The absolute worst possible outcome is that the manager will say no. Unless you’re naked or holding a gun the police will not be called. Your response should be a smile and something like, “Okay, doesn’t hurt to ask.” Then go to the next bookstore and keep going until someone says yes.
I have recently signed up for a service called BookTour.com, but I haven’t really tried it yet and can’t vouch for its effectiveness, though an author friend did give it high marks. It’s worth a click over to see what services they offer.
WIDEN YOUR NET
The sun doesn’t set on your local book store. Try them, for sure, both independents and chains, but libraries often set up events like readings and workshops that depending on your book and your comfort zone could be terrific opportunities to “press the flesh” even if they don’t result in over-the-table sales.
I tend to prefer signings at conventions and conferences. Generally, the audience at conventions is more specific. If you’ve written a science fiction novel, everyone walking around at the World Science Fiction Convention is at least philosophically disposed to like your book, whereas it’s hard to peg the ratio of SF fans to non-SF fans at any given Barnes & Noble on any given day. Many people come to conventions specifically to meet authors they already love, find new authors to love, and collect as many signatures as they can get. And talk about social media hubs. People who go out of their way to get to a convention, pay sometimes hefty sums of money to travel there, get in the door, and feed and house themselves for the duration, are highly committed fans who very likely have a large circle of like-minded friends both physical and digital. Make a fan at a convention, and watch that fan multiply before your very eyes.
Christopher Dunbar, co-author of the Morrigan’s Brood Series, published by Triscelle Publishing, takes that a step farther. “Instead of doing signings at book selling venues,” he posted on LinkedIn, “my focus has been setting up a signing booth or tent at events where my target audiences go to buy stuff. Because I write dark fantasy/historical fiction/adventure novels with elements of mythology, history, folklore, and ancient beliefs woven in, I have several types of venues where I have sold books. These types of venues have included, and will include, Scottish festivals, Irish/Celtic festivals, book fairs and festivals, fantasy conventions, Renaissance festivals, historical reenactments, New Age events and shops, and other types of venues.”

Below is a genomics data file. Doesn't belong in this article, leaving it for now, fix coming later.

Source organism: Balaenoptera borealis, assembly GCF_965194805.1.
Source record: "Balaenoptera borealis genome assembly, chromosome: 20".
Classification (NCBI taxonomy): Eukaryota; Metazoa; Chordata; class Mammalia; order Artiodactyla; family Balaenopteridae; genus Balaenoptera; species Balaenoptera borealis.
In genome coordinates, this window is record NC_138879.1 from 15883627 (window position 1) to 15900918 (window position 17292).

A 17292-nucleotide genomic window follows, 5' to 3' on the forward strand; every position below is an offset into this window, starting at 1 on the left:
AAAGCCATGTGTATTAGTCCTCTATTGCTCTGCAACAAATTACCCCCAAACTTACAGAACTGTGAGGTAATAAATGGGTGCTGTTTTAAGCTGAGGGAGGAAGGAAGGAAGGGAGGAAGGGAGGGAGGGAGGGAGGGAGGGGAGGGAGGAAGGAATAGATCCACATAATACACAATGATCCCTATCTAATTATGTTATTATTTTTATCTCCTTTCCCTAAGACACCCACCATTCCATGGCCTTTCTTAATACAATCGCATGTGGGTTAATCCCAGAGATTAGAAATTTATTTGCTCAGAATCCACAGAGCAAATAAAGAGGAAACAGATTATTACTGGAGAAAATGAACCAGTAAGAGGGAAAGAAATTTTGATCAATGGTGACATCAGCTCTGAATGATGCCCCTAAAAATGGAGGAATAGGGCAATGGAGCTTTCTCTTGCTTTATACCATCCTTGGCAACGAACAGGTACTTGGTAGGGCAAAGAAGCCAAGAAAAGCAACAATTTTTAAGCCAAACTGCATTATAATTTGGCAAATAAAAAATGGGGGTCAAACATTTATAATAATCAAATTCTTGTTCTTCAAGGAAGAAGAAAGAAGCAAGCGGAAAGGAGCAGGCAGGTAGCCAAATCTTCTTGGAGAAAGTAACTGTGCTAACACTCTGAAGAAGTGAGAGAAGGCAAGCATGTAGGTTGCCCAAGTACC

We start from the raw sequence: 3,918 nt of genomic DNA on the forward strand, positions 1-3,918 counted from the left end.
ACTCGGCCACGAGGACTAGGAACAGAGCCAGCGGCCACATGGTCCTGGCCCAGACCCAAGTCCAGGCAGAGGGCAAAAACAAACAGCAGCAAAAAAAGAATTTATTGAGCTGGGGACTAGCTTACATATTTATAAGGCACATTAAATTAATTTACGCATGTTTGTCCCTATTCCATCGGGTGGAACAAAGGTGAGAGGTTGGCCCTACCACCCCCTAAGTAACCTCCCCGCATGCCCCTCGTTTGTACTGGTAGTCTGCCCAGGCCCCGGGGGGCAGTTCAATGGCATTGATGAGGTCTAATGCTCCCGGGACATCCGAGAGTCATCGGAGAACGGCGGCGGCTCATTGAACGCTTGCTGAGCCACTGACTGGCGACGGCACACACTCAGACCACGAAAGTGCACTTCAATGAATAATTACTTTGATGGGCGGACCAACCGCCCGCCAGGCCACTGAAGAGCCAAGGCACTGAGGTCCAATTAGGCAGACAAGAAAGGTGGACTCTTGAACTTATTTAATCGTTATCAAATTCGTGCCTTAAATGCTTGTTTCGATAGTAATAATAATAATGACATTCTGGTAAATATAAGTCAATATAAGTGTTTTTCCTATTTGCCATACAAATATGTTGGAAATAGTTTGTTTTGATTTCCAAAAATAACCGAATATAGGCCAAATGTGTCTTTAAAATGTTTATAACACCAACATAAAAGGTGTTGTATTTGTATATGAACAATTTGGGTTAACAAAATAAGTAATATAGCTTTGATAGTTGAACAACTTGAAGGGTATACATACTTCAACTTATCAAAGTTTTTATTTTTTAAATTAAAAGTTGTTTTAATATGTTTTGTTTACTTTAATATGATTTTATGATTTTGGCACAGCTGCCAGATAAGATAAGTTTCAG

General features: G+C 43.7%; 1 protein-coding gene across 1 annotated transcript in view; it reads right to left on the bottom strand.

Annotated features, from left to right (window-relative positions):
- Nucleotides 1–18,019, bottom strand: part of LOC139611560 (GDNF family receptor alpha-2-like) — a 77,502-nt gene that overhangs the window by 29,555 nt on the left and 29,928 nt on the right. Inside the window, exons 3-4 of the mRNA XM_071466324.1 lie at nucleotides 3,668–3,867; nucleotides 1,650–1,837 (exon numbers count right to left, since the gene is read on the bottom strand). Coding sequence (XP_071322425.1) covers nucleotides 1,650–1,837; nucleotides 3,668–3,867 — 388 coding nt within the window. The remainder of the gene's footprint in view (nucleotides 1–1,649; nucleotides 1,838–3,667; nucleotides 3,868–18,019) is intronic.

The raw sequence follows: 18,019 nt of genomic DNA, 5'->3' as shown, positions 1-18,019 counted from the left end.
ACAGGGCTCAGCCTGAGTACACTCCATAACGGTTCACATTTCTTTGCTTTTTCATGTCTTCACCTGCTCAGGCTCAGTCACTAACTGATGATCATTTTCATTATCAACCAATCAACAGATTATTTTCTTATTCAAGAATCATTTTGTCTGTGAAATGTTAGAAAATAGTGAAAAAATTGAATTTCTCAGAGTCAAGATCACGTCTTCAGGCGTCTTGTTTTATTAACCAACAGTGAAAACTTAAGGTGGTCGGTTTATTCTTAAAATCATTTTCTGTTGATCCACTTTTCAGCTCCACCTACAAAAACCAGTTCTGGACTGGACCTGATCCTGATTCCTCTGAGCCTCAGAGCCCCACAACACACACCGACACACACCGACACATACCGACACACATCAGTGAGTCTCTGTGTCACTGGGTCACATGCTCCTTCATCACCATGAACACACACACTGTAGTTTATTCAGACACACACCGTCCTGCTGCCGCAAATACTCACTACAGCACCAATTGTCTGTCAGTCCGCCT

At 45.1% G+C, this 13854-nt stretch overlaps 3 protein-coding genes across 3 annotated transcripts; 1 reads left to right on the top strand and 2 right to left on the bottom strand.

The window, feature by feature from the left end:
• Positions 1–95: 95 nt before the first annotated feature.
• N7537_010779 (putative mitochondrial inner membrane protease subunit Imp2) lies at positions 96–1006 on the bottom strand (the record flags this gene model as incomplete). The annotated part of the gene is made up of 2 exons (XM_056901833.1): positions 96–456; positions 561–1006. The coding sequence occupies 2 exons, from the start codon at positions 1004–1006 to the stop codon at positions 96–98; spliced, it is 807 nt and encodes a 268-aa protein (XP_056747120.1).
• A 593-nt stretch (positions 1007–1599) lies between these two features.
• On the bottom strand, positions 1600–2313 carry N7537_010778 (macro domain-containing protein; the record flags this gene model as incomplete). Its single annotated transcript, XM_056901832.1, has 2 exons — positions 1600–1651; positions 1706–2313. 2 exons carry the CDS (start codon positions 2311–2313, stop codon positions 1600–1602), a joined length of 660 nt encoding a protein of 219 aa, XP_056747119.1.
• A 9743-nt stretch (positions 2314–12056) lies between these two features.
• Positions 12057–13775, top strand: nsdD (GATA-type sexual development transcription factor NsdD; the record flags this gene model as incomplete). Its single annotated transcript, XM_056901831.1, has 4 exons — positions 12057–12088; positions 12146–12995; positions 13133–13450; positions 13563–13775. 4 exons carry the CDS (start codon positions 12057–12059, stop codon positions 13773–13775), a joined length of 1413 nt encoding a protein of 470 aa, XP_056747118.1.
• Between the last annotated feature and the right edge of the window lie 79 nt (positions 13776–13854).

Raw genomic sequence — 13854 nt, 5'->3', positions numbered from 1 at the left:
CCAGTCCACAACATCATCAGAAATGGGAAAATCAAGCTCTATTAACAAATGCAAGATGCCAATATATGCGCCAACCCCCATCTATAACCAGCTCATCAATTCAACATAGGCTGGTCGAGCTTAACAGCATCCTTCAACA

BRING YOUR FRIENDS
Another benefit that conventions have is that there are other authors there. A hundred people may not carve out an hour to come to see you, but they might just come to see you and three or four other authors of similar bent. Make friends with other authors in your category and genre and rather than setting up a signing just for yourself, work with them to set up group events.
Also on LinkedIn, Owner/Chief Strategist at Wonder Communications and BookMania, book publicist, editor, and writer Linda White suggested sitting multiple authors at different tables rather than lined up like a senate subcommittee. “Having multiple authors in the store makes it feel like a party and even if the tables are only separated by a few feet, it is much easier for the customer to approach.”
MAKE IT A SHOW
Just a straight-up signing is better than no signing at all, but the more you can add to that event the better. The appeal of lining up to get an autograph and a thirty-second salutation from an author might not bring out the crowds, but if there’s a reading and a Q&A it feels like an event—an interesting way to spend an evening. I recently went to the University Bookstore in Seattle to see fantasy author Paul Park, who I worked with at the tail end of my time at Wizards of the Coast and who was a contributor to The Guide to Writing Fantasy & Science Fiction. He read a steampunk story that was delightful, and we had a chance to meet in person for the first time. Even if we weren’t already acquainted, I would have come for the reading. Though the event ran late and the store was closing, he answered a few questions from the modest crowd, and as they say in the local press: A good time was had by all.
And he sold some books in the process.
Philip Athans is the New York Times best-selling author of Annihilation and ten other fantasy and horror books including the just-released The Guide to Writing Fantasy & Science Fiction. Born in Rochester, New York he grew up in suburban Chicago, where he published the literary magazine Alternative Fiction & Poetry. His blog, Fantasy Author’s Handbook (http://fantasyhandbook.wordpress.com/), is updated every Tuesday, and you can follow him on Twitter @PhilAthans. He now resides in the foothills of the Washington Cascades, east of Seattle.